• static magnetic field;
  • superparamagnetic iron oxide nanoparticle;
  • gold nanoparticle;
  • cellular stress;
  • gene regulation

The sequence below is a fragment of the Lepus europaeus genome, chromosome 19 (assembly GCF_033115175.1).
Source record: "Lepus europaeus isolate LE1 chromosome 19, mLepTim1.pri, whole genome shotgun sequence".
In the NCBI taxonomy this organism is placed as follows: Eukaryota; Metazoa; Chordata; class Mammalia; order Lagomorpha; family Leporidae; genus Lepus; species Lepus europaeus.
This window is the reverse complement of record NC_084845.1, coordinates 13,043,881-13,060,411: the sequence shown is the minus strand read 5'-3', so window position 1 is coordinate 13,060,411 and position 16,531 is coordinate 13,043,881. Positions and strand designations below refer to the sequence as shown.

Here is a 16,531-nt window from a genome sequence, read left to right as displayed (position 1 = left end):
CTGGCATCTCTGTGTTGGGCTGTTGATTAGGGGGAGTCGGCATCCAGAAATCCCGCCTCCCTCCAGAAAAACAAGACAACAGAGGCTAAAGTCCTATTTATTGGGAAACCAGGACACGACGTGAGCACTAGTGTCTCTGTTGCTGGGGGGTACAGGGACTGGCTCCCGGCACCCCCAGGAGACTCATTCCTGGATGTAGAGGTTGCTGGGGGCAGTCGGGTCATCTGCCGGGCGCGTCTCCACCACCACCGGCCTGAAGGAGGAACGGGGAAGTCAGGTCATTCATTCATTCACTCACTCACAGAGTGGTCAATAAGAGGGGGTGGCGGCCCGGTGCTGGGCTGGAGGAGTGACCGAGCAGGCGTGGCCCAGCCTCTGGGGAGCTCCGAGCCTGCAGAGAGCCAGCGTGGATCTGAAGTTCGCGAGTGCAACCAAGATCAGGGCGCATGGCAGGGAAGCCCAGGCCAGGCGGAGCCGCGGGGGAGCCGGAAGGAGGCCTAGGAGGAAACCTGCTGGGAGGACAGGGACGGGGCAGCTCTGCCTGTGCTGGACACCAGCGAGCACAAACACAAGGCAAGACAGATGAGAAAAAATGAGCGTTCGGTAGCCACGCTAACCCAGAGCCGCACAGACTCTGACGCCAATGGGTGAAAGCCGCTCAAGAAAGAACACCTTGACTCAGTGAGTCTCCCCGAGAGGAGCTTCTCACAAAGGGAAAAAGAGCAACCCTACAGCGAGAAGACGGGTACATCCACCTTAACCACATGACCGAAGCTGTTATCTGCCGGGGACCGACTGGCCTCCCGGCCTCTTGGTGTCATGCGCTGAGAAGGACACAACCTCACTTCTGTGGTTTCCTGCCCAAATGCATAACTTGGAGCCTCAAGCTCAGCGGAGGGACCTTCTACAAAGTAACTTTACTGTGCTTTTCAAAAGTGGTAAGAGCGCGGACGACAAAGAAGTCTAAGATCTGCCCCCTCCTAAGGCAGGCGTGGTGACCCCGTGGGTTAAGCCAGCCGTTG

The rapid advancement of technology has led to an exponential increase of both nanomaterial and magnetic field utilization in applications spanning a variety of sectors. While extensive work has focused on the impact of these two variables on biological systems independently, the existence of any synergistic effects following concurrent exposure has yet to be investigated. This study sought to ascertain the induced alterations to the stress and proliferation responses of the human adult low calcium, high temperature keratinocyte (HaCaT) cell line by the application of a static magnetic field (approximately 0.5 or 30 mT) in conjunction with either gold or iron oxide nanoparticles for a duration of 24 h. By evaluating targets at a cellular, protein, and genetic level a complete assessment of the HaCaT response was generated. A magnetic field-dependent proliferative effect was found (∼15%), which correlated with a decrease in reactive oxygen species and a simultaneous increase in ki67 expression, all occurring independently of nanoparticle presence. Furthermore, the application of a static magnetic field was able to counteract the cellular stress response induced by nanoparticle exposure through a combination of decreased reactive oxygen species production and modification of gene regulation. Therefore, we conclude that while these variables each introduce the potential to uniquely influence physiological events, no negative synergistic reactions were identified. Bioelectromagnetics. 34:500–511. © 2013 Wiley Periodicals, Inc.